Essay for Unit #1 on Classical Chinese Thought

Due Thursday September 29

The purpose of this assignment is to get students to interact directly with some primary materials, namely the words and ideas of either Confucius, from the Analects, or Daoism, as captured in the Laozi or the Daodejing. The studetn zhould the reader with a sense of what these teachings are about and what they can tell us about China back in the Warring States Period. 

So, your charge is to write an essay that explicates either Confucian teachings as contained in The Analects, or the main gist of the verses in the Daodejing. The essay should be organized around 5-10 direct quotes from either of these texts and perhaps supplemented by interpretations of Confucius' thought (fom people such as Mote or Fingarette), or Daoist thought from Ames and Hall. Moeller, etc.  

So I might expect to see something like this:

Confucius lived during the early Warring States Period (400-221 BC) and taught the value of correct practice of Zhou rituals. Among his most important ideas were XYZ. For example, in Ch. Y of the Analects he obsersves that.....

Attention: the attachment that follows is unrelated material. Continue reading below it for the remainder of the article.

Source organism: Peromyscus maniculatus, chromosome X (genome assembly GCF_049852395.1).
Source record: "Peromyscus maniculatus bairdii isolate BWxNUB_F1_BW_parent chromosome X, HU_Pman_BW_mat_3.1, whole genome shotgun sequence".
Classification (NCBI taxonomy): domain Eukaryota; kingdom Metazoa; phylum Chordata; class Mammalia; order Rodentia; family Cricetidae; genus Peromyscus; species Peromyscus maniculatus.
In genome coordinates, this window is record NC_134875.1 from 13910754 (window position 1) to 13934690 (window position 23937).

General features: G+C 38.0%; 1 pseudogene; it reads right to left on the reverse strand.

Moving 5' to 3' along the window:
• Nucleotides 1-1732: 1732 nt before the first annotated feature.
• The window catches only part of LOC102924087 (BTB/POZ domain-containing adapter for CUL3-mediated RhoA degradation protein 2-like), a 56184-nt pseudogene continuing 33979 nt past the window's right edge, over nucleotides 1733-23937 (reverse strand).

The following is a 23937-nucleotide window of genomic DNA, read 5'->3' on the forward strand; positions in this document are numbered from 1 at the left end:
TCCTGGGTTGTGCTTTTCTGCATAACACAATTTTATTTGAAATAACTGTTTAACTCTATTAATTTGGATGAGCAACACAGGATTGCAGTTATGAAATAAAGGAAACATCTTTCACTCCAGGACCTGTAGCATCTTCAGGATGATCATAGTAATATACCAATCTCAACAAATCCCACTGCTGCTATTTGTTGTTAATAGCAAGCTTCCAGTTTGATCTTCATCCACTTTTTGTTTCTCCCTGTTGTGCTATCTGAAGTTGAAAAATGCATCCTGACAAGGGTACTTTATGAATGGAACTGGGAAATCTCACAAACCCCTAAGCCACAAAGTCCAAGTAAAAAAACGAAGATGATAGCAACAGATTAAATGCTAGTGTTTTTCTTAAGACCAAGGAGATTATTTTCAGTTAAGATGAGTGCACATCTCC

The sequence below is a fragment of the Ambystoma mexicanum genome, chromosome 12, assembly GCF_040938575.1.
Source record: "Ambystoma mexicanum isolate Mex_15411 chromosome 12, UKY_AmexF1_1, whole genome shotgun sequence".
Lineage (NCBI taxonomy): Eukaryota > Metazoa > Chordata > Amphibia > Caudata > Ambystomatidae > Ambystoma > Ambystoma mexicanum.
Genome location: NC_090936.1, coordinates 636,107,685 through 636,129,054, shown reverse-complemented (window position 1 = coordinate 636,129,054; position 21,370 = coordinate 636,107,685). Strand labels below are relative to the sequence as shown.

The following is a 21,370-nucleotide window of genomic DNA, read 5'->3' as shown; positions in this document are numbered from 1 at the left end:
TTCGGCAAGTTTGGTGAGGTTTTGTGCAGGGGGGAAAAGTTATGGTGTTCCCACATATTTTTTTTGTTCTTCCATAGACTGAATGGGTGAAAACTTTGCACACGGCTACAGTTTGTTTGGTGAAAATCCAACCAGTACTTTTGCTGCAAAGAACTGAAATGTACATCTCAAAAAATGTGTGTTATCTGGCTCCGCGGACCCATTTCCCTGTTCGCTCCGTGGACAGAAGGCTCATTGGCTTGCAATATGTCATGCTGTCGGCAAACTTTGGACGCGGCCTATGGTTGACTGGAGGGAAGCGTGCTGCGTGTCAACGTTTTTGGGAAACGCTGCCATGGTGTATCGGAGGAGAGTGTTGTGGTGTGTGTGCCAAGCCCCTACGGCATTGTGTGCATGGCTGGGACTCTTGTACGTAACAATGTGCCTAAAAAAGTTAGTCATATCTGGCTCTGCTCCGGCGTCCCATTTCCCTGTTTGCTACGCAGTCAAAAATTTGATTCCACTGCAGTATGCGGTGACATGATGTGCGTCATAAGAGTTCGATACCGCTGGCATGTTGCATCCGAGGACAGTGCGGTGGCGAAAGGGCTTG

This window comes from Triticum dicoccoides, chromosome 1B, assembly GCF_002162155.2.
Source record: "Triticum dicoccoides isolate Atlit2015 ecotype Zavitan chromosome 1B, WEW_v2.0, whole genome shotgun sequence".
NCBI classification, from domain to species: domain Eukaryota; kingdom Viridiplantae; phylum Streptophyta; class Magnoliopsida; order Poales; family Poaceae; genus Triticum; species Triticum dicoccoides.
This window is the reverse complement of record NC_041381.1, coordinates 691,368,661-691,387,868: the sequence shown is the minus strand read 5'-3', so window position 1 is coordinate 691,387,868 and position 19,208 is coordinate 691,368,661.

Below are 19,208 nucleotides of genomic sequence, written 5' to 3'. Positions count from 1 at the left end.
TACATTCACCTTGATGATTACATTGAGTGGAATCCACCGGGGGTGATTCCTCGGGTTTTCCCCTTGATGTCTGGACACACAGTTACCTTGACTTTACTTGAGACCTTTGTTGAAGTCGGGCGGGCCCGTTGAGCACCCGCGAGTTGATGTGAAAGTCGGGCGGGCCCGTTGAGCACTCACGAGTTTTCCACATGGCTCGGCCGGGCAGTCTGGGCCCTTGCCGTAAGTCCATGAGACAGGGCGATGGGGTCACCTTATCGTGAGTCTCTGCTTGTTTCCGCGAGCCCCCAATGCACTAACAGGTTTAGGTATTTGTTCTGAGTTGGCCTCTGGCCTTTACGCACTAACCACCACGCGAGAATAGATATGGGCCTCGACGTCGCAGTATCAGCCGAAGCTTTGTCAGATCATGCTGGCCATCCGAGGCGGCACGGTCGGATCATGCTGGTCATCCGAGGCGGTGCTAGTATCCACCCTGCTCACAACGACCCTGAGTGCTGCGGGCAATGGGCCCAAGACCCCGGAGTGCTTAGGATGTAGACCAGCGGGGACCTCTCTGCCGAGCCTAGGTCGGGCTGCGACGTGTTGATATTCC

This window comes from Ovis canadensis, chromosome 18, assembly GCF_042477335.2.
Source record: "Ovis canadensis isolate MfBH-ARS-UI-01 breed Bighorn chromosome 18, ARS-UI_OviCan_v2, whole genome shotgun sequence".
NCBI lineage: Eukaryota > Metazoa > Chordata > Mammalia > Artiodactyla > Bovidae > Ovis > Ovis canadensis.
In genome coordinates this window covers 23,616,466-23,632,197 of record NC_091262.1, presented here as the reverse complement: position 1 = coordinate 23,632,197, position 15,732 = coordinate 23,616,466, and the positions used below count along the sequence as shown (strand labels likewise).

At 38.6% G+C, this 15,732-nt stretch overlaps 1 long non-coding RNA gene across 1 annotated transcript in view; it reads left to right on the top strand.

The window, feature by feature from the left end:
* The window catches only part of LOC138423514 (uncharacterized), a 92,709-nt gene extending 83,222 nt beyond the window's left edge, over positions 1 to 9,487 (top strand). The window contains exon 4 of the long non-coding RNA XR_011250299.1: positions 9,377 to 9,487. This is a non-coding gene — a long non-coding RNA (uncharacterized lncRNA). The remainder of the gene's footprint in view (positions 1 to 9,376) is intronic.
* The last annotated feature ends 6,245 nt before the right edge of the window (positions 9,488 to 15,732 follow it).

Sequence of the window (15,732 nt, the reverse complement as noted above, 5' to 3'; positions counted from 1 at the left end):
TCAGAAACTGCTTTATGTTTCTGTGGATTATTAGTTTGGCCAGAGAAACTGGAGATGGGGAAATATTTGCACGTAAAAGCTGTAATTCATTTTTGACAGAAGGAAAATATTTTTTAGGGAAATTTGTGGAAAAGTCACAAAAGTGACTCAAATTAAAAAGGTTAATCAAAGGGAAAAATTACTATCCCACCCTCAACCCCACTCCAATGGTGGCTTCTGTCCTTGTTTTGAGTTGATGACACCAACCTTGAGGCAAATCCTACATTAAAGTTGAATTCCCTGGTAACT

Or, for Daoism, one might approach it like this:

Daoism emerged out of a "counter tradition" in early Chinese thought and emphasizes that.....For example, in Ch. 1 of the Daodejing we find....while in Ch. Z.....

The main point is to have these two classical sources at the center of your paper with your commentary on what you think they are saying and where we might go with their ideas, the advice they offer for how to conduct ourselves and make our lives better, etc.

The key question that you might want to answer is: What are the core components of theses teachings and how do they operate together as an integrated system? 

Some other questions you might want to raise--but you are neither required to address them all, nor limited to these ones specifically--have to do with the setting or context for the development of Confucius' ideas and they would include: